You lose so much more than you at first realize when you lose your life partner/beloved/soul mate. I’m realizing every day how much I lost when Mina died.

Last night I had one whopper of a nightmare. Someone was in our apartment, intent on killing me. A dark figure appeared in my bedroom doorway and, as I reached under the pillow next to me for my gun, grabbed my throat. That’s when I woke up, thankfully. I was breathing rapidly and felt cold. I switched on a light, checked the apartment, then did something I haven’t done in more than two years – closed and locked my bedroom and bathroom doors (they’re connected).

What I really wanted to do was call for Mina and have her come up on the bed and stay with me until I fell asleep again, as she did for so many years. When, in 2007, Mina moved out of our bedroom and into the living room, I would go and find her after a bad dream and lay down beside her until I felt safe again. Even in her last, dying days with me, knowing that Mina was asleep in the living room or in front of the door made me feel safer. I knew she’d alert me to anything unusual because she’s done it in the past. Mina kept me safe, she made me feel secure.

That’s all gone now. We live in a pretty safe neighborhood, as evidenced when I left my keys in the door all night recently, but the feeling of being truly alone without Mina nearby is overwhelming and affects me even when I’m sleeping.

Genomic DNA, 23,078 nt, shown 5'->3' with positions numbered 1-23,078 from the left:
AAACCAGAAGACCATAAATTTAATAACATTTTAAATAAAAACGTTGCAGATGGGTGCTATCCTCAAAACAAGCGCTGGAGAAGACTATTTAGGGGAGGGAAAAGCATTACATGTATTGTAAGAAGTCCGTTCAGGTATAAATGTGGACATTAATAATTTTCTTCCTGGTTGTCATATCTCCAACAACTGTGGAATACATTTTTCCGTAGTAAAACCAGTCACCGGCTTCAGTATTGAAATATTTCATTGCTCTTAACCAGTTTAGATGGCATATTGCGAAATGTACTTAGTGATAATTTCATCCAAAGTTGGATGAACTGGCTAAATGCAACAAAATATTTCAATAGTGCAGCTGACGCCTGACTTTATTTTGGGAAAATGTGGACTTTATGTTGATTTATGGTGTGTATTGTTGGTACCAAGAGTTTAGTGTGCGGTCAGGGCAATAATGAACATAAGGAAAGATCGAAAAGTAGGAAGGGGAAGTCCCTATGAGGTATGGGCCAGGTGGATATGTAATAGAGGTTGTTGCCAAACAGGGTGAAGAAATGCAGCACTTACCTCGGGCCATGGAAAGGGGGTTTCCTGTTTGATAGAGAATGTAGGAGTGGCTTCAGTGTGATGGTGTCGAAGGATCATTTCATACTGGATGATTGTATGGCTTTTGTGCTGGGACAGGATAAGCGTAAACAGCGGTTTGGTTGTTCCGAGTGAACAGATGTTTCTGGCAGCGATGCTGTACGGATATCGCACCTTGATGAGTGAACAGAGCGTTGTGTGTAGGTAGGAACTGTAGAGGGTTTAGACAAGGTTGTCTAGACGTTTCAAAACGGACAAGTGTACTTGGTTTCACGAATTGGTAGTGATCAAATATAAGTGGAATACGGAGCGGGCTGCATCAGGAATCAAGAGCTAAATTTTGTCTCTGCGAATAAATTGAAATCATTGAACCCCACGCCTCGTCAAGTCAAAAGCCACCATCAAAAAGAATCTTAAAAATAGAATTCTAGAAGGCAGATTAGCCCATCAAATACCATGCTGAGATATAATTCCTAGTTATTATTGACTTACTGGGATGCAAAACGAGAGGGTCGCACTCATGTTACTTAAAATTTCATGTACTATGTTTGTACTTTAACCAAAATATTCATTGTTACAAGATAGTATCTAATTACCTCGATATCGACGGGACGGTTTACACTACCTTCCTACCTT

Another thing that I’d thought I’d lost is the scent of Mina about our apartment. On a daily basis I can’t smell her any longer, but when I returned from my road trip and walked in the door it was as if she was still with me. I was delighted! It immediately brought back all the times I’ve buried my face in her neck and hugged her and kissed the side of her sweet face.

I still feel as if I’ve lost my way, lost my guide through life. I’m currently planning a trip to New Orleans after a five-year absence from the place that has always spoken to my soul. It’s oddly difficult to make these plans without this feeling that I have to consider Mina, too. I suppose it’s going to take a very long time to get over the habits of caring for my beloved for 13 years.

Mina Bean, my Mina Bean, please come visit me